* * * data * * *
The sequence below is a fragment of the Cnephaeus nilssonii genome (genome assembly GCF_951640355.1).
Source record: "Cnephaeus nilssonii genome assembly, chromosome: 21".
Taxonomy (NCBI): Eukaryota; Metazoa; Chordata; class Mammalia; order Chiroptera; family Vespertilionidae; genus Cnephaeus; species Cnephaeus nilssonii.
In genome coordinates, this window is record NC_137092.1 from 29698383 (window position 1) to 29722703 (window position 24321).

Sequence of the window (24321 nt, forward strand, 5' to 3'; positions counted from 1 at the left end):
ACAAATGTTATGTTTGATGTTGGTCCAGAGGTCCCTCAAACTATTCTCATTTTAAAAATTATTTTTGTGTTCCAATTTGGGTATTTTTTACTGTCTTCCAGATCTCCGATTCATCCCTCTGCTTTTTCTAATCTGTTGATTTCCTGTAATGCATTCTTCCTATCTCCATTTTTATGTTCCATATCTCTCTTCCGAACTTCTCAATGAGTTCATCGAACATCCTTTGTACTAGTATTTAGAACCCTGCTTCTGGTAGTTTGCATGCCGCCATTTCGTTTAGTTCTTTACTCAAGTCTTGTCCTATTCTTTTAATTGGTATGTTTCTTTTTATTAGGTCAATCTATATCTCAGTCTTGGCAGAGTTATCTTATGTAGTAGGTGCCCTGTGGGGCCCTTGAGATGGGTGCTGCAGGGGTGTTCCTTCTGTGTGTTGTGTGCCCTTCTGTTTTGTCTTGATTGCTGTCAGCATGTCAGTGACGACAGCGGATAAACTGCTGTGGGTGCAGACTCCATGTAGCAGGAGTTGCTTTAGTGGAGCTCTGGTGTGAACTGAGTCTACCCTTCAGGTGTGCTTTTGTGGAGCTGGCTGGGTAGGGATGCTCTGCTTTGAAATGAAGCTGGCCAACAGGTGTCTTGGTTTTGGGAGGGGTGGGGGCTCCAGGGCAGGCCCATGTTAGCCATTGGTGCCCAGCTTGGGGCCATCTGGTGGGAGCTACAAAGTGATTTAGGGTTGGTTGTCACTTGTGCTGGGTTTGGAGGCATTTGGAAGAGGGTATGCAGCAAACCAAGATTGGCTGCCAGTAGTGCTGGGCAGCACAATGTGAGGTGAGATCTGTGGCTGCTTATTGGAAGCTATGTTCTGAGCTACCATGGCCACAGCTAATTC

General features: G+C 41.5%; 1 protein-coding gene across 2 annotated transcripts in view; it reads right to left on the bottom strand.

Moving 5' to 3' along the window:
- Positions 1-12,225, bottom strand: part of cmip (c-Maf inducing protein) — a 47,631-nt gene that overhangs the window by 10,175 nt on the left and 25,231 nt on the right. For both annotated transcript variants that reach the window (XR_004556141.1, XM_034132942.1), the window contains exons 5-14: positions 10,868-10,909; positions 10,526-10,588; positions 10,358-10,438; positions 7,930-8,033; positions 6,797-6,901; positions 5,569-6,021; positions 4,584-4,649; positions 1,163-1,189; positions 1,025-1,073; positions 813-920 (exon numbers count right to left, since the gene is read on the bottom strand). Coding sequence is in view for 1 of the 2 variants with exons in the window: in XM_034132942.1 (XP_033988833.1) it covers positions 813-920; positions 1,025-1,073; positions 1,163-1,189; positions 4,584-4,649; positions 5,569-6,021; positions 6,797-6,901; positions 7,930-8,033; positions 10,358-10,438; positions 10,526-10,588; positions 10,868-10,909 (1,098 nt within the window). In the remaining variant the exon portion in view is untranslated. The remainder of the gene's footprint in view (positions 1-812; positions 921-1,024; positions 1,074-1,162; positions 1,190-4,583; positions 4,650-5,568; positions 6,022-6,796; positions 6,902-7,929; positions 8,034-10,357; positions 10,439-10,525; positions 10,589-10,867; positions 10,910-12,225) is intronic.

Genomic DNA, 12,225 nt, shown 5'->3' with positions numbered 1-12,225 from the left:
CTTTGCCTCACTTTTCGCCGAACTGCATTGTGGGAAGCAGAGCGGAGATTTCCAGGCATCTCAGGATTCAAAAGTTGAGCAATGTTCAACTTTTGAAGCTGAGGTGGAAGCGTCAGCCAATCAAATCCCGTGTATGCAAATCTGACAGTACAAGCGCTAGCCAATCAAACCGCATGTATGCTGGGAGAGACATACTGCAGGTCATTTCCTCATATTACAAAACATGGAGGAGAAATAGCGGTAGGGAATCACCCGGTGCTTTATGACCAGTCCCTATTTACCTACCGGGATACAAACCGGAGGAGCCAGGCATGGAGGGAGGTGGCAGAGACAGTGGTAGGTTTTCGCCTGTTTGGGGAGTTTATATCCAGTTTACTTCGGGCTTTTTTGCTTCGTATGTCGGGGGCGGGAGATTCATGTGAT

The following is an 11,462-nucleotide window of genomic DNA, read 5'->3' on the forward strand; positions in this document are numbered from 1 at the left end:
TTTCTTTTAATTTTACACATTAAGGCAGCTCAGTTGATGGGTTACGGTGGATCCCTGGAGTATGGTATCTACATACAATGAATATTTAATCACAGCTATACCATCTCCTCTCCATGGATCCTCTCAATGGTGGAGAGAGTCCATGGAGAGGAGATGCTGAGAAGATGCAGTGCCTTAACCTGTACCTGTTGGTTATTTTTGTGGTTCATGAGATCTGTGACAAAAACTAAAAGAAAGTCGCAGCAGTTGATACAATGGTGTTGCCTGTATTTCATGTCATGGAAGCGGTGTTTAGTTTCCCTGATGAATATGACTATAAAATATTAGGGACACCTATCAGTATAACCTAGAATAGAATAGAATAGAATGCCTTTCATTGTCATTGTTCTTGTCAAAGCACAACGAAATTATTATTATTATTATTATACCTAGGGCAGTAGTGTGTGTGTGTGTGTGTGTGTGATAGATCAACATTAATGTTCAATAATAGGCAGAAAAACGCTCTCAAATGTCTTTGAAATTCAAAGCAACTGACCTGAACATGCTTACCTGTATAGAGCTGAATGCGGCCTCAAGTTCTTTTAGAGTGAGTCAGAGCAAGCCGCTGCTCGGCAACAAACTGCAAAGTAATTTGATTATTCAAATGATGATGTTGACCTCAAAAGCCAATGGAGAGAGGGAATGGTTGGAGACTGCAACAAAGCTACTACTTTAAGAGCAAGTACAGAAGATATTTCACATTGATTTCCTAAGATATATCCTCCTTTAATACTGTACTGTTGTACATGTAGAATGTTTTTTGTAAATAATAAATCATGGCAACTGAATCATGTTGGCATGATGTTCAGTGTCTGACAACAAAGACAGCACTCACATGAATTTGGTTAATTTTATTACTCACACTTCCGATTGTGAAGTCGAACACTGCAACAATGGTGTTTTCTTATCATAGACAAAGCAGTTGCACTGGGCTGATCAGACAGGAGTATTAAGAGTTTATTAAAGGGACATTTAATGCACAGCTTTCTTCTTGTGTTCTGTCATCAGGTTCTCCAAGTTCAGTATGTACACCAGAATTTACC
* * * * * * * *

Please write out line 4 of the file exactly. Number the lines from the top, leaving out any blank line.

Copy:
In genome coordinates, this window is record NC_137092.1 from 29698383 (window position 1) to 29722703 (window position 24321).